It’s been a painful bear year for commodities, and analysts aren’t holding back on why they think this trend will continue in 2016.
According to the Australia-based Macquarie Group, it all comes down to three Ds: destocking, divestment and desperation. Analysts with the financial services firm don’t see demand turning around anytime soon and have thus made aggressive price downgrades.
Just how bad is the outlook?
“We are currently projecting 2016 demand for all major metals and bulk commodities remaining well below the 10-year norms. With financial markets taking an increasingly negative view on the long-term health of the industry, pressures on metals and bulk commodity producers seem set to get worse,” a recent report stated.
Most commodities are in oversupply, and with weak economic growth expected – most notably in China – that’s unlikely to change.
The Macquarie team sees global industrial production expanding just 2.3% in 2016, a level that has meant minimal metals demand growth in the past. “Essentially, nowhere in the world is seeing enough commodity-intensive growth to drive us into bottlenecks for material availability,” they explained.
Many commodity players, such as miners and metal producers, mistakenly assumed China’s growth would continue at an incredible “super boom” pace, the group says. But that’s clearly turned out not to be the case, which is hurting steel producers, miners and others.
“This makes the current low price environment a duration event,” the Macquarie analysts wrote. “In other words, while we may be close to bottom, the bottom can persist for a long time, and certainly through 2016.”
“Despite bouncing back mid-year, the commodities market has fallen by more than 20% in the year to date, as measured by the S&P GSCI,” said Jade Fu, an investment manager with the London-based Heartwood Investment Management in the group’s 2016 outlook report. “We retain a cautious outlook on the commodities sector as oversupply is expected to persist.”
In its latest outlook, the World Bank says metals prices sank 12% in the third quarter of 2015, the fourth consecutive quarterly decline. The group predicts that, with slowing demand in China and elsewhere, metals prices are likely to drop 16% for the year ending Dec. 31.
A white metal used to make steel, molybdenum, experienced a nearly 50% drop in its price this year – the biggest decline in 79 raw materials tracked by Bloomberg. Global demand for the metal weakened 5%.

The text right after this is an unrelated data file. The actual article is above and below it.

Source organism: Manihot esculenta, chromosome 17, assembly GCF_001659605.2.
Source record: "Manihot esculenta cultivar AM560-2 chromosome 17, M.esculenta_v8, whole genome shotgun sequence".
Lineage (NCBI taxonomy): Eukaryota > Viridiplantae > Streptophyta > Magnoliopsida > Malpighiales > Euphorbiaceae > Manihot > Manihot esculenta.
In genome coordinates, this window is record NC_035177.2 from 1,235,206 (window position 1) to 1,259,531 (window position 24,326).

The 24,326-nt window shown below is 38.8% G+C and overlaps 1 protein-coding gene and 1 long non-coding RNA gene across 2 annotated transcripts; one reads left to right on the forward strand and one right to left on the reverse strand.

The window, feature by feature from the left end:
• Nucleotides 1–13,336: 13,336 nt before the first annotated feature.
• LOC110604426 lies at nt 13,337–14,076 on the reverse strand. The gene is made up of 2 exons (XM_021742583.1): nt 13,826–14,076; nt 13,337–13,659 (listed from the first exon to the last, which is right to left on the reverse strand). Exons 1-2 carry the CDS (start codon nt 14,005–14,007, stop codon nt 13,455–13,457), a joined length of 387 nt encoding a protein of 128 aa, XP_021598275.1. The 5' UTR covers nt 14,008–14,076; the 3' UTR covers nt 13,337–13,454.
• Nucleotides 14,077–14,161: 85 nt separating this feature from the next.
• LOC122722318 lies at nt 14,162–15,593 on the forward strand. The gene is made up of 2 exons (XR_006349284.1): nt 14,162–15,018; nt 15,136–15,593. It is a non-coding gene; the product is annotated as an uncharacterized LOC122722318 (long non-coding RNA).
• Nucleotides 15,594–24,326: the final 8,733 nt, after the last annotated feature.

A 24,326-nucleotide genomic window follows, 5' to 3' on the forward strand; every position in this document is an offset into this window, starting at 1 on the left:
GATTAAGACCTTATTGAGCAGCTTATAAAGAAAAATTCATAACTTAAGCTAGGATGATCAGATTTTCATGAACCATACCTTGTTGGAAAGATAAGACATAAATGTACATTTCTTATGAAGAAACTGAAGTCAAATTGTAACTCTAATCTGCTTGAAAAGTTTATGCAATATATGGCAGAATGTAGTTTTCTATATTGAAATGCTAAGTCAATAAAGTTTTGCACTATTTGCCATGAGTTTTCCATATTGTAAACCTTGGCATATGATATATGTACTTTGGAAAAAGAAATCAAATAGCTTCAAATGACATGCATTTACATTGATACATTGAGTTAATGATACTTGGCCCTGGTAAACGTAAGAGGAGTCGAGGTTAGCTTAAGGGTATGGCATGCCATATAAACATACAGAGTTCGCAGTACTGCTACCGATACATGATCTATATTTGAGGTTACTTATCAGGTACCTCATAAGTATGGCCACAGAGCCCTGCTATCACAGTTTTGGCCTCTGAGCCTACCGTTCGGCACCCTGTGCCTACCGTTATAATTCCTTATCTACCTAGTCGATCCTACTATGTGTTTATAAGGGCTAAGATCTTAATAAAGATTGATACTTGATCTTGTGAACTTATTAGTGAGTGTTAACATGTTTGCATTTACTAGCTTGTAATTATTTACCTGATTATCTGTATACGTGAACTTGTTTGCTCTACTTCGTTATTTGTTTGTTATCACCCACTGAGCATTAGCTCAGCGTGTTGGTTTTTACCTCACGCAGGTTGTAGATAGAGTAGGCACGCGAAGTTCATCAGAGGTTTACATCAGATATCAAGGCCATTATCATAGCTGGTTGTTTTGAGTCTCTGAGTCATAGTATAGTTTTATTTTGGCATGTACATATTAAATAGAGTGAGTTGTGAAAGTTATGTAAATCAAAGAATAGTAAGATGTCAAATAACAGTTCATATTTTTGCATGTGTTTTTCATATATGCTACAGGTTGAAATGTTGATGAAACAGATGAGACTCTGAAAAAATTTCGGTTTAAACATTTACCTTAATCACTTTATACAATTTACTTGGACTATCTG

“It’s like a poster child for the commodity bear market,” said Paul Christopher, a St. Louis-based head global market strategist for Wells Fargo Investment Institute, which oversees $1.7 trillion, in a recent Bloomberg News report.
“We don’t have a positive outlook on metals, including molybdenum, because they’ve been overproduced,” Christopher said.
They will continue to do the worst, not just because China’s demand is slipping still, but also because there’s not been enough supply adjustment.” As for precious metals, gold futures – reacting in part to the hike in interest rates – are set to drop 11% in 2015. Silver’s dip this year should be roughly 8%, according to some industry estimates.
Higher rates typically work against gold and weaken its appeal as a haven.
Societe Generale SA is even suggesting that investors short gold in 2016 outlook, saying the metal is a “clear casualty” of Fed tightening, according to a Bloomberg story in early December.
Prices should keep dropping in 2016, averaging $955 by the fourth quarter, the bank says. Other investment banks, such as Citigroup and Goldman Sachs, are also bearish.
In an economic envionment with low inflation, analysts say, gold tends to suffer.
The World Bank points out that agricultural-related commodity prices fell by more than 2% in the third quarter of 2015 and are likely to drop off by 13% for the full year, “reflecting abundant supplies and high levels of existing grain stocks.”
Fertilizer prices declined 1% percent in Q3’15 and may drop 1% in 2015 due to weak demand and rising supply.
Analysts with the World Bank are bearish on this sector, despite some expectations regarding how weather patterns would affect supply. El Niño, they state in a recent report, “is unlikely to cause a spike in global agricultural prices because of ample supplies of most agricultural commodities and weak links between global and domestic prices.”
In general, asset and investment managers are not looking to boost their stakes in commodities.
“From an asset class perspective, we continue to believe that equities offer more attractive risk-adjusted returns versus commodities,” said Heartwood’s Fu in his 2016 outlook report for the group.
Bank of America Merrill Lynch concurs: “We continue to favor equities over bonds and commodities for 2016,” the bank stated in its review of the year ahead. “A firm U.S. dollar and subdued global growth will continue to put downward pressure on commodity prices.”
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